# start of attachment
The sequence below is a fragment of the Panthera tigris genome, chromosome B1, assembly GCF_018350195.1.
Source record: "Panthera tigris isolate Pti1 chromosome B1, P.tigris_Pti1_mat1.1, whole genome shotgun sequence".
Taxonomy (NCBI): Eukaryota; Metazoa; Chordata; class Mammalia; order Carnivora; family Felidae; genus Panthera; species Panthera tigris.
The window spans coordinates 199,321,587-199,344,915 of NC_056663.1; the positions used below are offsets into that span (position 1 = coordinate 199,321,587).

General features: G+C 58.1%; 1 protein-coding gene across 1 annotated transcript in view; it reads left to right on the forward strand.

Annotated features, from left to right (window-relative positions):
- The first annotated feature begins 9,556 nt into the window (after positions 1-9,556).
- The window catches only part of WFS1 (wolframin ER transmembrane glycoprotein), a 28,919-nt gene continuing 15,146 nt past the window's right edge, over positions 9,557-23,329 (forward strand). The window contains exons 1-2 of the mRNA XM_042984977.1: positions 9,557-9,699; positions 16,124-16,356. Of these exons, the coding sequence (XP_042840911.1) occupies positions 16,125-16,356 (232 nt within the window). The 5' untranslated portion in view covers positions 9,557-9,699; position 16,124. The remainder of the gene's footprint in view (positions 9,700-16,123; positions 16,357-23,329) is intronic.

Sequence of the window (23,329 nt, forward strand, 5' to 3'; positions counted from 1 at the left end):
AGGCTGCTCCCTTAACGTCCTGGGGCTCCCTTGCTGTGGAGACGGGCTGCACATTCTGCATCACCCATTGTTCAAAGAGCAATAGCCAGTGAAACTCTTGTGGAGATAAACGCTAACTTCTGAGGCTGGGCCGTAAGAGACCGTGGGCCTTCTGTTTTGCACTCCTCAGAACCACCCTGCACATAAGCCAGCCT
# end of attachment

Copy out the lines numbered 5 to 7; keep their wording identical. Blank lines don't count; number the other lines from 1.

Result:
General features: G+C 58.1%; 1 protein-coding gene across 1 annotated transcript in view; it reads left to right on the forward strand.

Annotated features, from left to right (window-relative positions):
- The first annotated feature begins 9,556 nt into the window (after positions 1-9,556).